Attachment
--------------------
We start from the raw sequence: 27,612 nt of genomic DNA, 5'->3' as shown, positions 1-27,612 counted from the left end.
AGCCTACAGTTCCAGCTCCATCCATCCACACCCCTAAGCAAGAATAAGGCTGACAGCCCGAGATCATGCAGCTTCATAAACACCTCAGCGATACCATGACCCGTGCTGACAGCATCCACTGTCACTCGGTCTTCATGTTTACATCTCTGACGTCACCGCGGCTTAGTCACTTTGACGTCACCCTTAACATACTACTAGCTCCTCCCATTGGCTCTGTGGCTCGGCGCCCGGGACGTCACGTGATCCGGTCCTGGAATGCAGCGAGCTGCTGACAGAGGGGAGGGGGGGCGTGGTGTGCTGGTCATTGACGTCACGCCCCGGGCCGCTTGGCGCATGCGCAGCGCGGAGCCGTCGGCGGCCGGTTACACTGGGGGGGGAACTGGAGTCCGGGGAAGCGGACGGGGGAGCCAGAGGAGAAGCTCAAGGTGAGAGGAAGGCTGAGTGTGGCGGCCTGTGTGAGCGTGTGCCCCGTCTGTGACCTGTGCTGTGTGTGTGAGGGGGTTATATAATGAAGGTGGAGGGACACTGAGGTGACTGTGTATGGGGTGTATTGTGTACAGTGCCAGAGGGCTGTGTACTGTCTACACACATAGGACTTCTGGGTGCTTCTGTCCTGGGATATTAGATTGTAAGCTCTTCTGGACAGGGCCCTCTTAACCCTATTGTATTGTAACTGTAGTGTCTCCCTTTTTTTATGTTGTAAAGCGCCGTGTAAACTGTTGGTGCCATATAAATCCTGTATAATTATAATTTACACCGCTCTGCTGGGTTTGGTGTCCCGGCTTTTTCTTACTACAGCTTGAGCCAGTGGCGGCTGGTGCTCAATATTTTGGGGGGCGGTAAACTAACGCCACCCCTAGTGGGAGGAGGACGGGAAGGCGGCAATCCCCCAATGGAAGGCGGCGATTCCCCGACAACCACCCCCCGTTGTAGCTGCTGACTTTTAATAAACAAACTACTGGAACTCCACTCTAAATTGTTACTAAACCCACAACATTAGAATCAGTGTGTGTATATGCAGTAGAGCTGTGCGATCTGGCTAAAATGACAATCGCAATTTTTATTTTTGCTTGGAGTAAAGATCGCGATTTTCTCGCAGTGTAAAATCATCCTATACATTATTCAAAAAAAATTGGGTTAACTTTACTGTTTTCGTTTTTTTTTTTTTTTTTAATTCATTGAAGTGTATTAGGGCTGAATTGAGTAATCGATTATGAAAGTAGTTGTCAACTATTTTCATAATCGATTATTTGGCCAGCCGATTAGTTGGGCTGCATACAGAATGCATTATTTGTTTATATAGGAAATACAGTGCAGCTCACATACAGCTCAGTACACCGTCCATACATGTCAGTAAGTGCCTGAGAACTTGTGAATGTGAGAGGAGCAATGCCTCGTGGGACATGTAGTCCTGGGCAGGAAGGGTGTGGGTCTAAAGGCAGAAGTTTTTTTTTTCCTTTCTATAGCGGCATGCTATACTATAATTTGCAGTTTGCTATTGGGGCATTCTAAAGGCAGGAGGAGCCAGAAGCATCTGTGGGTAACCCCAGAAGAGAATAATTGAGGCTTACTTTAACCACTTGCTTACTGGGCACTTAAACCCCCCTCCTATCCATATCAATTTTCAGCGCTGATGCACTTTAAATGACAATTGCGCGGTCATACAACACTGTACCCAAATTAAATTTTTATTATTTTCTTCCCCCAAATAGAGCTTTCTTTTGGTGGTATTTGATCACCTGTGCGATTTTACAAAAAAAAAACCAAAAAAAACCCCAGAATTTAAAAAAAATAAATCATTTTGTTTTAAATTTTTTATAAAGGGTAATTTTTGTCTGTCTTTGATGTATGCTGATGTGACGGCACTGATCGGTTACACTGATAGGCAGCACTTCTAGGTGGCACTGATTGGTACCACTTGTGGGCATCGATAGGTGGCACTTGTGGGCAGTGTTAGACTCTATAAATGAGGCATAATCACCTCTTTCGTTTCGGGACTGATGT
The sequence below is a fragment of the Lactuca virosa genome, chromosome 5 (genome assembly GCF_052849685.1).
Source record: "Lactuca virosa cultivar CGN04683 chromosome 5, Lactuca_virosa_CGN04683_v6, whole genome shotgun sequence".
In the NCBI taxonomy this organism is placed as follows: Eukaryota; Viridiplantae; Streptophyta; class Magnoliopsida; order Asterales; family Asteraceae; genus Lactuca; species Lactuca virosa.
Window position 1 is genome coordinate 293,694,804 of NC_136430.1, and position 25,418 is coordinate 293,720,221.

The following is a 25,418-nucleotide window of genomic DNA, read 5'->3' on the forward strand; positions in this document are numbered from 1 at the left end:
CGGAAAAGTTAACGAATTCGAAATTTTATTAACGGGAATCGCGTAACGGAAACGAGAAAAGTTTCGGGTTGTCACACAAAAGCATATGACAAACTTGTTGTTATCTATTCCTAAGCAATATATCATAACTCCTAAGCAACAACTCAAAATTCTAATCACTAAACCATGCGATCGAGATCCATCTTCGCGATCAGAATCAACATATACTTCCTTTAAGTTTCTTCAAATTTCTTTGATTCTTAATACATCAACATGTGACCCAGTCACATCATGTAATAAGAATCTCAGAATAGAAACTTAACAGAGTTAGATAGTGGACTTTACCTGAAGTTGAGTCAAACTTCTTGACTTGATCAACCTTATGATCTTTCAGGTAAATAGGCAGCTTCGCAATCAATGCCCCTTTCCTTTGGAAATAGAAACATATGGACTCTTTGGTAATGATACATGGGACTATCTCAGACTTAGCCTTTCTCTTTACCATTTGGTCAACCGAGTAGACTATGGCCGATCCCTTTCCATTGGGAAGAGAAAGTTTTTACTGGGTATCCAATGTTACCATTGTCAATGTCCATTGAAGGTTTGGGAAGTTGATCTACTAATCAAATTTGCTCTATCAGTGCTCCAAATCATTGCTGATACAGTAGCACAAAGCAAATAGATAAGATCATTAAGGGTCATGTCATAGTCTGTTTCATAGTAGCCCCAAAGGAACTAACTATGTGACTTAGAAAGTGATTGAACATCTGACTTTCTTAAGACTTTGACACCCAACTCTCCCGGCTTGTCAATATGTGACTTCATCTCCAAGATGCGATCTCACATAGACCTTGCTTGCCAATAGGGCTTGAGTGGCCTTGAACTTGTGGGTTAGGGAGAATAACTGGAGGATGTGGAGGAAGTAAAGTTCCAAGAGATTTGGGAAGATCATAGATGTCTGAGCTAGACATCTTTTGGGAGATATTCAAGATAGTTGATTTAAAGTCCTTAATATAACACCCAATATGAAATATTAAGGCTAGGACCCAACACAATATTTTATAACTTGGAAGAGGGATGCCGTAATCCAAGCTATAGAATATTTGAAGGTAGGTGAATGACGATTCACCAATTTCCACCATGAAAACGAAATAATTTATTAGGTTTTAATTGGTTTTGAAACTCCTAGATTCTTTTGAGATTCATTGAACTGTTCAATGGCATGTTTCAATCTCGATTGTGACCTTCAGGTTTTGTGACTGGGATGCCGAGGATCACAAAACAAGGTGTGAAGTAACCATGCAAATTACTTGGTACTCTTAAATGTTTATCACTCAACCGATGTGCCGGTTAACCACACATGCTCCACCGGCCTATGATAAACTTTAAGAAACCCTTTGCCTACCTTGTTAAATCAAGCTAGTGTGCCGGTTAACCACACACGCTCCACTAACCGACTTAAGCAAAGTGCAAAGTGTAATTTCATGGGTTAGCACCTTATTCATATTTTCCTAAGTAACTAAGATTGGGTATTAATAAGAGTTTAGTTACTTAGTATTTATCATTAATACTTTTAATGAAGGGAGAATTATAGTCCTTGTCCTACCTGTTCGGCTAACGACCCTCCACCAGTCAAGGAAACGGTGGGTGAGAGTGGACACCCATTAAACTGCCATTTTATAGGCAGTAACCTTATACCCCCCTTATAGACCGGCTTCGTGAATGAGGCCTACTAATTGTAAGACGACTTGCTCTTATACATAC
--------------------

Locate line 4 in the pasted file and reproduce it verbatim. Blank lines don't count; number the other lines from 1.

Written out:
Source record: "Lactuca virosa cultivar CGN04683 chromosome 5, Lactuca_virosa_CGN04683_v6, whole genome shotgun sequence".